The number of applications for emergency housing in Auckland, 2016/17-2019/20

Line graph showing the number of applicants for emergency housing in Auckland from the years two thousand and sixteen slash seventeen to two thousand and nineteen slash twenty. The graph shows that the number of applicants increased from one thousand seven hundred and ninety-nine applicants in two thousand eighteen slash nineteen to three thousand three hundred and ninety-one applicants in two thousand nineteen slash twenty.

Source: The Ministry of Social Development. Note that applications may cover families that include adults and children. The dates reflect the 1 July to 30 June year.

How the Ministry of Social Development started using private rental properties as emergency housing

The Ministry started using private rental properties as emergency housing in November 2017. A family had been placed in a motel that the emergency housing grant paid for.

However, the motel room was crowded, so the family looked for a better short-term option. They found a house through an online short-term accommodation booking service. The house was more suitable and cheaper than the motel they were in.

The family went to a Ministry office and asked whether the Ministry could use the emergency housing grant to pay for the private rental. Frontline staff told the family that the Ministry could use the grant in this way.

A property management company managed this house. The property management company subsequently registered as a supplier for the Ministry in November 2017. It then made more houses available for the Ministry to use as emergency housing.

Ministry staff told us that having houses available for large households was a "miracle" because it meant households that could not stay in motels had a place to go.

The property management company emailed Ministry staff with properties it had available, how many people the property could house, and the weekly cost. Ministry staff could also contact the property management company when people arrived at its offices looking for emergency housing.

Ministry staff told us that the property management company was generally able to find a property.

The Ministry said that it implemented some parameters to manage the use of private rental properties – for example, only using these properties for large families and people with mobility or social functioning issues. However, it did not develop a policy on using private rental properties as emergency housing or change its guidance for staff.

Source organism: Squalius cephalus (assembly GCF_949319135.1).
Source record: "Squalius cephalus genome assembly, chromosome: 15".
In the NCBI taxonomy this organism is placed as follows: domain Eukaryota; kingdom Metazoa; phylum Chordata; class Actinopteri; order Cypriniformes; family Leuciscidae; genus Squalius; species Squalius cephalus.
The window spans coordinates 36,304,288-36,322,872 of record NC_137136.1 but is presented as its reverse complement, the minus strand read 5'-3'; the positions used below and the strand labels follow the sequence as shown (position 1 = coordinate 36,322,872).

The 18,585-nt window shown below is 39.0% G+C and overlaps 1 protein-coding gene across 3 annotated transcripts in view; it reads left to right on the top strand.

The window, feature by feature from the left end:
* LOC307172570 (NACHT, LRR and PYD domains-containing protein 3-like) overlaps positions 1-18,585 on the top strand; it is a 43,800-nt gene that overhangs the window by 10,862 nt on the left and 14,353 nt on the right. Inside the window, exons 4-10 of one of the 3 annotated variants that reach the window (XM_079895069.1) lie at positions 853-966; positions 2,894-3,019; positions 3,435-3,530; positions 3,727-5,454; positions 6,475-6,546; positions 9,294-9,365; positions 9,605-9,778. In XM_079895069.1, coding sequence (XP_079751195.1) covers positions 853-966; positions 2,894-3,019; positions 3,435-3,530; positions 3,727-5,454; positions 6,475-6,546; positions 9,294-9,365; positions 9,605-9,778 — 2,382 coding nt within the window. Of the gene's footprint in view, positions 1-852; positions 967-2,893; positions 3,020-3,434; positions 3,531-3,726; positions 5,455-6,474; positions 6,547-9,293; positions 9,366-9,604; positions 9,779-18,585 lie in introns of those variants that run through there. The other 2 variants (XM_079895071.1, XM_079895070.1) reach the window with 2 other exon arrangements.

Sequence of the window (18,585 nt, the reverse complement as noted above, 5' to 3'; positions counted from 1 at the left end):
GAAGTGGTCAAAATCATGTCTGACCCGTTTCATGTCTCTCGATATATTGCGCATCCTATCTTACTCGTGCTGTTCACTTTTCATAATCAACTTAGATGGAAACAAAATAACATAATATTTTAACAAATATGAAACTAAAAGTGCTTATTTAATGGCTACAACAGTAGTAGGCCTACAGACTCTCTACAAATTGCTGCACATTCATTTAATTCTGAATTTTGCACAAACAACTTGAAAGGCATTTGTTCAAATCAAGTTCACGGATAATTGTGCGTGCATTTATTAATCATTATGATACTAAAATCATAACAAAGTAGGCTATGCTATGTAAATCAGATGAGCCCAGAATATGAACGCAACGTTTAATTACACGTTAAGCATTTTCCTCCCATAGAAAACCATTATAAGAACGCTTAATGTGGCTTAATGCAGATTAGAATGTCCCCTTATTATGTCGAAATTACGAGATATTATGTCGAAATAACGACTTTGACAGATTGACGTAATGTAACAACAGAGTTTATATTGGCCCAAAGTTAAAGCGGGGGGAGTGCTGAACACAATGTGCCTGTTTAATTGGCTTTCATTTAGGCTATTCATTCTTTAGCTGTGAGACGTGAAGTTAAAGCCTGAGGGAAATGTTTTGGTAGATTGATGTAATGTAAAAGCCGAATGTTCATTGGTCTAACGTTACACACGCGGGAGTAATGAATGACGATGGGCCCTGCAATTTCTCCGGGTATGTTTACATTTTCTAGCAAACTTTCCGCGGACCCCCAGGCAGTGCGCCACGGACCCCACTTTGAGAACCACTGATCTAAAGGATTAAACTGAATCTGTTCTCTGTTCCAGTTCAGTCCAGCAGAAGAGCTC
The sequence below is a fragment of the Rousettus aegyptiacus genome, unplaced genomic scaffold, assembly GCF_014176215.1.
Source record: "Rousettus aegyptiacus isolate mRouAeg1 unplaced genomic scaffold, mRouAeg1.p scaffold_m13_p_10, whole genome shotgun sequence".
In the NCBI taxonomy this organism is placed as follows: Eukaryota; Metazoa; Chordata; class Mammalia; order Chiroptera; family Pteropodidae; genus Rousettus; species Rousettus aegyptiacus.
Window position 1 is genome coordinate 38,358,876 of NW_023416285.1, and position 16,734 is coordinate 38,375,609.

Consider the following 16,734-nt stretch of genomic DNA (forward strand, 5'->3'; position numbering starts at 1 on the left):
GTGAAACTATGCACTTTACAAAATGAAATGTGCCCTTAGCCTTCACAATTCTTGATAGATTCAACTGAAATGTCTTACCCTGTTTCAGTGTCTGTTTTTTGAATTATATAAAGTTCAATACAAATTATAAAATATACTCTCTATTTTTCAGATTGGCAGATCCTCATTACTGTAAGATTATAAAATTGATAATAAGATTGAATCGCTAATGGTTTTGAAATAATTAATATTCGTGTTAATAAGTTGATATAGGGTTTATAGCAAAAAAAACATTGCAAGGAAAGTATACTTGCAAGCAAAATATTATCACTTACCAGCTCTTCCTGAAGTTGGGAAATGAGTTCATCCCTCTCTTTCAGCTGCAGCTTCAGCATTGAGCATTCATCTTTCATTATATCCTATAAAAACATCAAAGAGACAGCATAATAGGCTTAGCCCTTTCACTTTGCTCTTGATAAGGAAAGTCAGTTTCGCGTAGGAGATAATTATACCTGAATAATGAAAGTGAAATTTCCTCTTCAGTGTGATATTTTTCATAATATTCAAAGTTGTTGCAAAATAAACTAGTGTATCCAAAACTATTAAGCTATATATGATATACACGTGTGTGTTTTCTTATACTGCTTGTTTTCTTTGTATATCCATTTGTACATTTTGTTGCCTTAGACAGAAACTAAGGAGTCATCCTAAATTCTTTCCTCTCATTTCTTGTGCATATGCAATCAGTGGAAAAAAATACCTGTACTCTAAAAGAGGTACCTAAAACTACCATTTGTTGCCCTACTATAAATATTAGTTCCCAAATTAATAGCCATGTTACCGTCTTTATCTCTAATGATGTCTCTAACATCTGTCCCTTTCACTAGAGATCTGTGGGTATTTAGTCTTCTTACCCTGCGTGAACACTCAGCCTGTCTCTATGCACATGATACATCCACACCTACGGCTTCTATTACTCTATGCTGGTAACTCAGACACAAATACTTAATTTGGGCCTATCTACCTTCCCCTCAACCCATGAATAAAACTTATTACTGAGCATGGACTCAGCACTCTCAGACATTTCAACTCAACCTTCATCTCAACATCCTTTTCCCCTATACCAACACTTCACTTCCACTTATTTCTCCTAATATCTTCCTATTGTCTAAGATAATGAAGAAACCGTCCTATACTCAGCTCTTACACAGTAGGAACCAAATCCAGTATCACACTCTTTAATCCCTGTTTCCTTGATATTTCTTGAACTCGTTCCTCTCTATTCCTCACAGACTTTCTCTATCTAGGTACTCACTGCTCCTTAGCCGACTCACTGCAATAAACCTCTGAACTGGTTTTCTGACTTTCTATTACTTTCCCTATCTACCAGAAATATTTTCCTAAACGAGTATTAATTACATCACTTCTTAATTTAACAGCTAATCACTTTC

As the practice of using private rental properties as emergency housing increased, so did the number of suppliers offering their properties. By the time the Ministry stopped paying for private rental properties, 21 suppliers were registered with it.

Although private rental properties were primarily used as emergency housing to accommodate larger households, they were also sometimes used for smaller households and individuals. For much of the period covered by this inquiry, the Ministry was able to report on how many individual emergency housing grants were granted, but it could not accurately report on the size of the households using these grants. This meant that the Ministry could not say how many people were living in emergency housing.

However, in May 2020, the Ministry improved how it collected data. It says that it can now report on the size of a household and how many people, including children, were living in emergency housing at any point in time after May 2020.

The Ministry provided us with data for the households in emergency housing in Auckland, as at 29 May 2020.27 Figure 2 shows the households in emergency housing on that day.

Figure 2
The number of people in Auckland living in private emergency housing compared with people in Auckland living in commercial emergency housing, as at 29 May 2020

Figure 2. The number of people in Auckland living in private emergency housing compared with people in Auckland living in commercial emergency housing, as at 29 May 2020.

Source: The Ministry of Social Development.

Suppliers of the private rental properties

The Ministry understood that the first property management company it used was preparing houses for sale while also making them available as short-term accommodation to bring in some income for the owner.

In April 2019, the Ministry spoke to the owner of the property management company about their business. The owner said that it managed properties as holiday rentals. Some of those houses were on the market for sale, and families using them as emergency housing had to vacate for any open homes.

In 2021, the property management company went into liquidation. The liquidator reported that one of the reasons the company became insolvent was because, after the Ministry stopped paying for private rental properties, it could no longer pay the long-term leases that it had entered into with landlords. Therefore, it appears that these properties were available to the supplier on long-term leases.

Some suppliers leased houses and sublet them as emergency housing. Other suppliers were property management companies that charged property owners a fee.